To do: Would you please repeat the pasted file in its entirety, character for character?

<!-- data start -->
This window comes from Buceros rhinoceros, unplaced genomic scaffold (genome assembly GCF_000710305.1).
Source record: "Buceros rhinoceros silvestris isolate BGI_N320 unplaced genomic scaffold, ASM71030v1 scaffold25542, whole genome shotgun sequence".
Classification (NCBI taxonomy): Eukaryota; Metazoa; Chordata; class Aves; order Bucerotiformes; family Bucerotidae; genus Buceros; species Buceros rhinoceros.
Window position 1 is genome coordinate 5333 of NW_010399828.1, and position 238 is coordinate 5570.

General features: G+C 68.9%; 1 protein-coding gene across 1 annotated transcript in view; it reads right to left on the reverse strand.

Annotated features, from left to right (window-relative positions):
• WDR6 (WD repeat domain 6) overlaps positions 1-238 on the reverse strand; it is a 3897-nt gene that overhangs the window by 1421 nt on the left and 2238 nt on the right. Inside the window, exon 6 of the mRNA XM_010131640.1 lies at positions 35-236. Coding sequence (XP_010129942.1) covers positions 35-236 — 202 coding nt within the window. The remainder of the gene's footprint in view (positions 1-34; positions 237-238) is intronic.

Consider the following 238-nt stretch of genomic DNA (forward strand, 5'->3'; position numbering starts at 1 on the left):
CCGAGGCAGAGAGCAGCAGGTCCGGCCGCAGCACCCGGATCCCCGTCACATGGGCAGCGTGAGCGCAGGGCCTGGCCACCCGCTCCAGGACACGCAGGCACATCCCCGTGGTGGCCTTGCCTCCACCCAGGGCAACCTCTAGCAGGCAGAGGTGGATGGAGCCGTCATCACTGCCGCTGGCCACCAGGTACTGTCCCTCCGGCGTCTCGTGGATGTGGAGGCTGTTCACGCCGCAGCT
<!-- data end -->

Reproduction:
This window comes from Buceros rhinoceros, unplaced genomic scaffold (genome assembly GCF_000710305.1).
Source record: "Buceros rhinoceros silvestris isolate BGI_N320 unplaced genomic scaffold, ASM71030v1 scaffold25542, whole genome shotgun sequence".
Classification (NCBI taxonomy): Eukaryota; Metazoa; Chordata; class Aves; order Bucerotiformes; family Bucerotidae; genus Buceros; species Buceros rhinoceros.
Window position 1 is genome coordinate 5333 of NW_010399828.1, and position 238 is coordinate 5570.

General features: G+C 68.9%; 1 protein-coding gene across 1 annotated transcript in view; it reads right to left on the reverse strand.

Annotated features, from left to right (window-relative positions):
• WDR6 (WD repeat domain 6) overlaps positions 1-238 on the reverse strand; it is a 3897-nt gene that overhangs the window by 1421 nt on the left and 2238 nt on the right. Inside the window, exon 6 of the mRNA XM_010131640.1 lies at positions 35-236. Coding sequence (XP_010129942.1) covers positions 35-236 — 202 coding nt within the window. The remainder of the gene's footprint in view (positions 1-34; positions 237-238) is intronic.

Consider the following 238-nt stretch of genomic DNA (forward strand, 5'->3'; position numbering starts at 1 on the left):
CCGAGGCAGAGAGCAGCAGGTCCGGCCGCAGCACCCGGATCCCCGTCACATGGGCAGCGTGAGCGCAGGGCCTGGCCACCCGCTCCAGGACACGCAGGCACATCCCCGTGGTGGCCTTGCCTCCACCCAGGGCAACCTCTAGCAGGCAGAGGTGGATGGAGCCGTCATCACTGCCGCTGGCCACCAGGTACTGTCCCTCCGGCGTCTCGTGGATGTGGAGGCTGTTCACGCCGCAGCT